Forward-thinking businesses have always appreciated the importance of keeping stakeholders informed and engaged. Communicating with organisations’ stakeholders is a key part of corporate social responsibility and fundamental to the success of any organisation.
Often it is during a period of change that organisations look to their stakeholders for support – this is only ever successful if these relationships have been nurtured in times of stability.
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Communicating with organisations’ ‘publics’ is a key part of corporate social responsibility and fundamental to the success of any organisation.
While forward-thinking businesses have always appreciated the importance of keeping stakeholders informed and connected, some are less convinced and believe they can operate under the radar without any fear of being exposed or held to account.
The arrival of social media has called time on this outdated view – consumers now take organisations to task on public forums if they feel ignored or not consulted on decisions that impact them.
Often it is during a period of change when organisations look to their stakeholders for support, yet have neglected to nurture these relationships over time, so success is limited.
The biggest challenge when it comes to managing stakeholder relations is defining who is a stakeholder and segmenting them into groups of interest and priority. While the neighbour who lives down the street may have little interest to you as a customer or specifier, he or she could well become a priority A audience if you were considering expanding your premises.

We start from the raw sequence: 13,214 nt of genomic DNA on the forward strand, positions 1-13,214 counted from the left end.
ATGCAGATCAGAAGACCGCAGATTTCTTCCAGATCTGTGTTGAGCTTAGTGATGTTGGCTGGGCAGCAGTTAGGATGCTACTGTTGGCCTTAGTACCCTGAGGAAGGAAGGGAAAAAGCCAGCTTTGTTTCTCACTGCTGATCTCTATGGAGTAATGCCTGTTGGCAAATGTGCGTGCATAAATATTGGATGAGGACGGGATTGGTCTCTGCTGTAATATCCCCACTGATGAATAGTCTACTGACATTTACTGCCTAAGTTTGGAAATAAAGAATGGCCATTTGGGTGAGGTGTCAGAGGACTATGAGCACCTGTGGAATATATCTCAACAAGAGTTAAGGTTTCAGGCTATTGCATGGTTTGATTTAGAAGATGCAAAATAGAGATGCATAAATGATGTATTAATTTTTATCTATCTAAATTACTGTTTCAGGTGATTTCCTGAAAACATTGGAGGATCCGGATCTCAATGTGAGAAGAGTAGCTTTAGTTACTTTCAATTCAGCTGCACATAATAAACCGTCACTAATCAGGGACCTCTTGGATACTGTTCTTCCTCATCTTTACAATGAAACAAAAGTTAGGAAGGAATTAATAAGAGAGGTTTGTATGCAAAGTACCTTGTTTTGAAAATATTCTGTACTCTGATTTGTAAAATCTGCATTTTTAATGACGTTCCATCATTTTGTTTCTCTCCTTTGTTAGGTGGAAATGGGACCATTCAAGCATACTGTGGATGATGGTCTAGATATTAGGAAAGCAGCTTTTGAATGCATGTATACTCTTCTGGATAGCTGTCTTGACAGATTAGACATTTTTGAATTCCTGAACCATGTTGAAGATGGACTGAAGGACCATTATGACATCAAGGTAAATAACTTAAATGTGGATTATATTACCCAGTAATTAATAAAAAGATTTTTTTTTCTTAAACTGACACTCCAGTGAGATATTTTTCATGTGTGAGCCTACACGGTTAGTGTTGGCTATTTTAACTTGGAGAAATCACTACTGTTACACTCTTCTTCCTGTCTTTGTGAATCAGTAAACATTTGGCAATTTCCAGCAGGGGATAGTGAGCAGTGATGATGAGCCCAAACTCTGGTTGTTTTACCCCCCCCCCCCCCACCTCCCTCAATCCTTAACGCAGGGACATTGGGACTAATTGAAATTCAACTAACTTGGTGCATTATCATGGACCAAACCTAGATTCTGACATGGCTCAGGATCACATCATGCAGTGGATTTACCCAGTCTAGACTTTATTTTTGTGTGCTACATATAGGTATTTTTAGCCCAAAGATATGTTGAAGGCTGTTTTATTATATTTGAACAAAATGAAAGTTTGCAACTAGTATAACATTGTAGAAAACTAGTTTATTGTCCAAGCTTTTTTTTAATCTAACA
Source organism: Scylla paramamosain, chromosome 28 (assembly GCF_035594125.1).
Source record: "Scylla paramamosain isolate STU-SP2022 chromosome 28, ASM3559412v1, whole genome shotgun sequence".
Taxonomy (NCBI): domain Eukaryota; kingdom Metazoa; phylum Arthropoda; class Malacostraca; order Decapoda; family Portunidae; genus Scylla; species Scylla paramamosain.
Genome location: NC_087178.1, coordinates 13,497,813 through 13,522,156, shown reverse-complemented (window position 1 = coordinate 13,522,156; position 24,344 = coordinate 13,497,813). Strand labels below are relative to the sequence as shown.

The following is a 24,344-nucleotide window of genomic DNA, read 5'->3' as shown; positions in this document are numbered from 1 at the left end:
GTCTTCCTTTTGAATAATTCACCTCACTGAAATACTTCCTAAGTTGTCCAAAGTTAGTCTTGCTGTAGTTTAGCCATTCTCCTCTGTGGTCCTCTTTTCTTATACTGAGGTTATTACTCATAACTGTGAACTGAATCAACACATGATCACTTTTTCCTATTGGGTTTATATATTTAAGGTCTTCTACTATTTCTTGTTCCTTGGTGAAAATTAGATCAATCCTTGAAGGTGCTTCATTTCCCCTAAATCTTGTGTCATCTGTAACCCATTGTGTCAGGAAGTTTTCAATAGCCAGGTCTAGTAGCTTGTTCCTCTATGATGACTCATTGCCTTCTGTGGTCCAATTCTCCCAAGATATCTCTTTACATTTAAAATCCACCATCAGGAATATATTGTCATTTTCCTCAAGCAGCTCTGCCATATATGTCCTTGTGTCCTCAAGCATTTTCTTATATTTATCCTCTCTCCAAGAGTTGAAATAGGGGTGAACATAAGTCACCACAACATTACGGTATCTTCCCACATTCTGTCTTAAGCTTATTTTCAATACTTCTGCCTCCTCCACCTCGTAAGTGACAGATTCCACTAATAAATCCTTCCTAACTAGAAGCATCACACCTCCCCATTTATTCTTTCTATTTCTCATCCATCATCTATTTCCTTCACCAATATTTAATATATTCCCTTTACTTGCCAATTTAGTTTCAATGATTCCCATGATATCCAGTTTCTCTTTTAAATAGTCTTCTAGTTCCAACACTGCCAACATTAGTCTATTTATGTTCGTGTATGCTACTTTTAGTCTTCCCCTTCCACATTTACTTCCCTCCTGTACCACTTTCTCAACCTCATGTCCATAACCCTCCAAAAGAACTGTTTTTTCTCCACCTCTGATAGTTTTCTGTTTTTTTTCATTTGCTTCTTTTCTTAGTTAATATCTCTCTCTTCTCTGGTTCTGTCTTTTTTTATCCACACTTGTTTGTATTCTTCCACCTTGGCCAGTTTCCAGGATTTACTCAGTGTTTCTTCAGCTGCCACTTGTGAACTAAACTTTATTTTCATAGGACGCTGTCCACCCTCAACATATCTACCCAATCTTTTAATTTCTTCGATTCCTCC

Our work with organisations managing complex stakeholder relations, groups and messaging has enabled us to develop robust processes to track engagement programmes matched to business objectives.
We structure stakeholders based on interest and influence and plot them in terms of priority. For example, those with low interest and low influence are kept informed, whereas others of low interest and high influence are powerful stakeholders with whom we need to engage with.
Once the stakeholders have been identified and prioritised, we define the message which means it is important to develop the most compelling reasons for engaging. Understand the motivations of your stakeholder groups and it is easier to plot how you are meeting these needs. For example, a community nearby a wind turbine might be worried about visual impact or noise, however they may be more interested in understanding what benefits they will gain from the project. Only by knowing their concerns can you tailor the messaging that is most likely to inform and influence.
This leads on to the best channels of communication and this again comes back to knowing your stakeholders. We work across a number of platforms from social, press and print as well as community groups and briefings to ensure we control and tailor the message as well as the delivery.
Understanding the need for stakeholder management and engagement is fundamental to management buy in. While some forward-thinking leaders feel it is the right thing to do, others may need convincing. Without doubt partnerships between businesses and stakeholders can drive sustainable communities, strengthen sectors and provide a focus for shared values. On the flip side, not having stakeholders who value an organisation can have a damaging effect on reputation.
If you embark on stakeholder engagement it needs to be meaningful. Be clear in what you set out to do and demonstrate that you are following this through and you will build trust even if the message you are imparting is not always positive.